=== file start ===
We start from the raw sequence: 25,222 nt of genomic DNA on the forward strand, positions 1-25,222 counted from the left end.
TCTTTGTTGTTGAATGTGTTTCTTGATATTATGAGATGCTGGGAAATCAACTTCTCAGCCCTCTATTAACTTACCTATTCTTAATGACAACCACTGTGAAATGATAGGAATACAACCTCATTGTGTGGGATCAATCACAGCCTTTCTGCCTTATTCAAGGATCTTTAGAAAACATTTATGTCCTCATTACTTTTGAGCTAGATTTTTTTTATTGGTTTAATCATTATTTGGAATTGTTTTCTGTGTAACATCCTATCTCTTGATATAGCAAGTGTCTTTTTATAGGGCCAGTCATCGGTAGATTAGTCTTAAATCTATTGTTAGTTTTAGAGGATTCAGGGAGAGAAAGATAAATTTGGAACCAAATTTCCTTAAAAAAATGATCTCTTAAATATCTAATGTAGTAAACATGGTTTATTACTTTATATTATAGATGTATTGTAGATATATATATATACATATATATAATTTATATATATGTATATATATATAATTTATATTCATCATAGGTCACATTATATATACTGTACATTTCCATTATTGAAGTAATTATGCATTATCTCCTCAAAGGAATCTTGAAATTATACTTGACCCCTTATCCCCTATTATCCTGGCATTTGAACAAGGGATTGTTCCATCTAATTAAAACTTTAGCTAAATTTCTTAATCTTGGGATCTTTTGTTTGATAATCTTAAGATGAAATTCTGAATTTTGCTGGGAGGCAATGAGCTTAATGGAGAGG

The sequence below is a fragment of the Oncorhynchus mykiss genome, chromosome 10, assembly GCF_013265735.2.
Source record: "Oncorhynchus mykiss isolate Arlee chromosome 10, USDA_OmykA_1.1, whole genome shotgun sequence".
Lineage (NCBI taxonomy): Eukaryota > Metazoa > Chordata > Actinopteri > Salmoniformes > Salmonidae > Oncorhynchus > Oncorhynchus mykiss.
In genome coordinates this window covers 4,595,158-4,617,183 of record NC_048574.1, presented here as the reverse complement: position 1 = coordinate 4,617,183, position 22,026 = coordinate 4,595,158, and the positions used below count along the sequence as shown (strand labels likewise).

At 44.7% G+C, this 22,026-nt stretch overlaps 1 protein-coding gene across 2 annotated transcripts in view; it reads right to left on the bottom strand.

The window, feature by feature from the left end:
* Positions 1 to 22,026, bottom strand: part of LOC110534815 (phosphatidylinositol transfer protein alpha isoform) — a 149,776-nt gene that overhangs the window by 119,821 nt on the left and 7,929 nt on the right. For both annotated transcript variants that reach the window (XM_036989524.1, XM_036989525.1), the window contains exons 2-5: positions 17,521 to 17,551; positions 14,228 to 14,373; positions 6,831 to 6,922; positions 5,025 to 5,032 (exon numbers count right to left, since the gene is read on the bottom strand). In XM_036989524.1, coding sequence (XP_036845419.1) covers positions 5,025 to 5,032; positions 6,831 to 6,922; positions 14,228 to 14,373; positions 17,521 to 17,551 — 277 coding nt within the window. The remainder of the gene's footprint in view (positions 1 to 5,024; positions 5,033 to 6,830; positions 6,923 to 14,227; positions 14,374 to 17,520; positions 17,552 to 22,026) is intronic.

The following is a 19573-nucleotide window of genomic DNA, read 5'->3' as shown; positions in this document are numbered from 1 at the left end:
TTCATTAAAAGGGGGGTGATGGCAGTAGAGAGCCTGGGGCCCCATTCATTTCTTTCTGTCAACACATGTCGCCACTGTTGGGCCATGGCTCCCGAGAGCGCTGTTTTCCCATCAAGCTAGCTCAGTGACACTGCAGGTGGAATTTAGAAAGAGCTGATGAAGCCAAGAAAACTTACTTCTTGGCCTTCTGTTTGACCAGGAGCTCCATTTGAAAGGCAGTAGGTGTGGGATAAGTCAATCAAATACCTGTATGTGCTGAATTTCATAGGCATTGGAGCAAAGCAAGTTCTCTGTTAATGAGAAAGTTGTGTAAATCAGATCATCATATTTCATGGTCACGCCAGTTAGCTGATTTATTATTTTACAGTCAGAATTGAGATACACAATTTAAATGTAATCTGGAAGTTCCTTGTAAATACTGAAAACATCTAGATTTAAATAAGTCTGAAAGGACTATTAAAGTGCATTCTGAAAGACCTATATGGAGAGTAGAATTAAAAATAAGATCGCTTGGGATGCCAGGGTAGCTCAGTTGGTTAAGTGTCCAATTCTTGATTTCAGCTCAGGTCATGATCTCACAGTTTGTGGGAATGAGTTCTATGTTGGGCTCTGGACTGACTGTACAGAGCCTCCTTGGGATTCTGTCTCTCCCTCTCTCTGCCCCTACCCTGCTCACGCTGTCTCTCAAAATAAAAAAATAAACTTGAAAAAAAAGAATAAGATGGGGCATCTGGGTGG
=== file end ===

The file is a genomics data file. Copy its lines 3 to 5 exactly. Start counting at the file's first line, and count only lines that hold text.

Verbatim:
The sequence below is a fragment of the Oncorhynchus mykiss genome, chromosome 10, assembly GCF_013265735.2.
Source record: "Oncorhynchus mykiss isolate Arlee chromosome 10, USDA_OmykA_1.1, whole genome shotgun sequence".
Lineage (NCBI taxonomy): Eukaryota > Metazoa > Chordata > Actinopteri > Salmoniformes > Salmonidae > Oncorhynchus > Oncorhynchus mykiss.